George Dewitt Mason was born in Syracuse, New York on July 4, 1856. His parents moved to Detroit in 1870. Desiring to become an architect Mason began working for the architect Hugh Smith in 1875. The next year he began working for the architect Henry T. Brush. These were difficult years in the American economy and Mason's biographers note he worked for Brush for nine months with no pay. It is also possible to see this as a student internship. Between 1876 and 1878 Brush and Mason designed and built the Ransom Gillis House on Alfred Street in Brush Park, Detroit. The style is called Venetian Gothic and the house underwent widely publicized restoration via HGTV in 2015. Mason would not visit Europe till 1884 so continental influence was gleaned from Brush and publications like John Ruskin's The Stones of Venice. The Gillis House marks the first time Mason would get equal credit for his work. The house is on the National Register of Historic Places.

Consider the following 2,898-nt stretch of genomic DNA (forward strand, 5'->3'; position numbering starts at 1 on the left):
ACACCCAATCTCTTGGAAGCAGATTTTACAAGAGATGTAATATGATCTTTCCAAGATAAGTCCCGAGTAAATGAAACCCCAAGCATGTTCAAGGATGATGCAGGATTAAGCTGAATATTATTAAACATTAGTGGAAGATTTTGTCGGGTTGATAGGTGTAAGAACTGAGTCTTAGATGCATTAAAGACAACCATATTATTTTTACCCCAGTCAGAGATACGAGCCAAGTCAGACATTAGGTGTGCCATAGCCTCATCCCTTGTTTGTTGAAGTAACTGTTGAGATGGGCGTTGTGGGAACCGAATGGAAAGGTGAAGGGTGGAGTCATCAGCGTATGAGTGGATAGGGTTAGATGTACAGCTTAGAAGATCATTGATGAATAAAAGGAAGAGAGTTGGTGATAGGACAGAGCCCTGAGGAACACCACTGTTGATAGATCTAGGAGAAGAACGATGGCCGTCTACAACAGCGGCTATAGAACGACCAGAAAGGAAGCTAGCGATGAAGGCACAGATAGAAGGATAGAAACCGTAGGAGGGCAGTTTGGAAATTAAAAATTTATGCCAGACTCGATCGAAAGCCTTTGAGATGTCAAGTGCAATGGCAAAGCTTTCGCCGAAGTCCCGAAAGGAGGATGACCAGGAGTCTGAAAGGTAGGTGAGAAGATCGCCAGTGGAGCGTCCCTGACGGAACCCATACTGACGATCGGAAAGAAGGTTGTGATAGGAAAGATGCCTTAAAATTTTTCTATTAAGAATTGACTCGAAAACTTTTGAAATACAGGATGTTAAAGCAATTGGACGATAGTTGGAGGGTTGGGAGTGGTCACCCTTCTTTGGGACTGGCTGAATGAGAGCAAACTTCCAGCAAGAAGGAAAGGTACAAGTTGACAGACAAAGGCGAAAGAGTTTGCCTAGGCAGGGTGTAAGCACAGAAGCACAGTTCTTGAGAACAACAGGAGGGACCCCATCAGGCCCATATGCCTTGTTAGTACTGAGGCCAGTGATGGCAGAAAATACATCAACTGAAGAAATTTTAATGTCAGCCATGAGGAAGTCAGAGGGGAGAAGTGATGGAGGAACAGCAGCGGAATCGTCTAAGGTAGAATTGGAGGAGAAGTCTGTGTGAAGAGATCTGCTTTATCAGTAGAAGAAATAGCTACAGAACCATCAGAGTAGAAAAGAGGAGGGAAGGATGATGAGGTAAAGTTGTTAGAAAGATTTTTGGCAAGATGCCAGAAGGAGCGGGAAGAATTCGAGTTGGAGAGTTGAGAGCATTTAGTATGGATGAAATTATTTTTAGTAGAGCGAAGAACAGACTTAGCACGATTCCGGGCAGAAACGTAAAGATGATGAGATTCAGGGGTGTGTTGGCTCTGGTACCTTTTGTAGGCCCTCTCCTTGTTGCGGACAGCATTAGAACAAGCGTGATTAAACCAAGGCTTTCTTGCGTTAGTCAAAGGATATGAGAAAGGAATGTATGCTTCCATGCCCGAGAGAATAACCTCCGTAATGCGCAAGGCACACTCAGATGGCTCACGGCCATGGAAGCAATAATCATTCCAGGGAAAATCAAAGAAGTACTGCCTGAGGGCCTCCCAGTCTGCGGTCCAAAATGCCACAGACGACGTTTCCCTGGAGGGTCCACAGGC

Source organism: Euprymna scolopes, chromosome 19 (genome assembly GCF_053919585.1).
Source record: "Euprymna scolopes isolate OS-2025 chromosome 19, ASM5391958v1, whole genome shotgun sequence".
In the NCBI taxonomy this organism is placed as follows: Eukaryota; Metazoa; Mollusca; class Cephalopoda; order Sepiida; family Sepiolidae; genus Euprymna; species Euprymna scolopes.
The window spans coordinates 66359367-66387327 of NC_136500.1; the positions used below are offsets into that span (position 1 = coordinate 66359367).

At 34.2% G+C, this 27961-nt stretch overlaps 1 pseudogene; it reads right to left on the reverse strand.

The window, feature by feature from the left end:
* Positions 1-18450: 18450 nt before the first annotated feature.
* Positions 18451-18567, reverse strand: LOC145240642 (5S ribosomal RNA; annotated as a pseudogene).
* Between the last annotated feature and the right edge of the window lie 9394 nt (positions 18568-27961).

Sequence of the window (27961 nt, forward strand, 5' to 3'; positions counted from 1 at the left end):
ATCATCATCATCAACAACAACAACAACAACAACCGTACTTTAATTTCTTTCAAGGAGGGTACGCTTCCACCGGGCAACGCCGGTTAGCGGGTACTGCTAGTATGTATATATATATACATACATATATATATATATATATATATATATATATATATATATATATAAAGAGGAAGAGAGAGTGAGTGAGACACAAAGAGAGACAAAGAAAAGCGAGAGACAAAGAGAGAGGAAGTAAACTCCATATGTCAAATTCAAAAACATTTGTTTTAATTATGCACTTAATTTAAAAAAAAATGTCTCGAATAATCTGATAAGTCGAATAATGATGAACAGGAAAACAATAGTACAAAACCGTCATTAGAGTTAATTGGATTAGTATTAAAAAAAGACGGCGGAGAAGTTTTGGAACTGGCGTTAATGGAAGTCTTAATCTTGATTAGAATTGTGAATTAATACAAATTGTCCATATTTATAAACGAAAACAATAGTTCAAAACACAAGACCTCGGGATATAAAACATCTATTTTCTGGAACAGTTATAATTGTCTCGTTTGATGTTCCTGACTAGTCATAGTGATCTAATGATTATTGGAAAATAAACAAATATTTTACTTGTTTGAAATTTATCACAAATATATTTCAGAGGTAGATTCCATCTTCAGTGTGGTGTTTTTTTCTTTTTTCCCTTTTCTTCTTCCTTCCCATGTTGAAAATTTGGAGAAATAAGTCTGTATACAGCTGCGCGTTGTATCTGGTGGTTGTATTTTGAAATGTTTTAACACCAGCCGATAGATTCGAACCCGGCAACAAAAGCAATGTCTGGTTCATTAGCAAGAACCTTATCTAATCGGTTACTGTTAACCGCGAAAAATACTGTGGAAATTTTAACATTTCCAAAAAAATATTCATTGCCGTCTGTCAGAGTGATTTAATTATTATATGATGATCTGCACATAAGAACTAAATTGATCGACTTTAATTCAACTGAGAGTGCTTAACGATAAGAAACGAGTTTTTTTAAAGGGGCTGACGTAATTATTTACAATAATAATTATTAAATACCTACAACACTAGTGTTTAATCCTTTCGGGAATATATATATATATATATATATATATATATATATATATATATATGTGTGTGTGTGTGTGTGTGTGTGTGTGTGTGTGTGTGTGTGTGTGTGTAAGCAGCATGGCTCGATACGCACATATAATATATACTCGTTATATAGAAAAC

Ransom Gillis House 1876 - 1878
side view and chimney
quatrefoil design in window
Mason and Rice temporary office at Griswold and Jefferson, Detroit dated 1887.
The Zachariah Rice home at 3211 Alexandrine Ave. E. dated 1898.
A picture of Zachariah Rice has not been found. His partnership with Mason began in 1878 and lasted till 1898. The picture above on the left shows the interior of the drafting room of a temporary office Mason and Rice set up at Griswold and Jefferson. The photo is dated 1887 and illustrates the growth of the firm. Chances are one of the men in the shot is Rice. Curiously the photo files of Mason and Rice did include a picture of the Rice home on Alexandrine in Detroit. Both pictures are in the Mason Collection, Burton Historical Collection, Detroit Public Library.
Things that we have learned about the architectural team of Mason and Rice are added to the site periodically.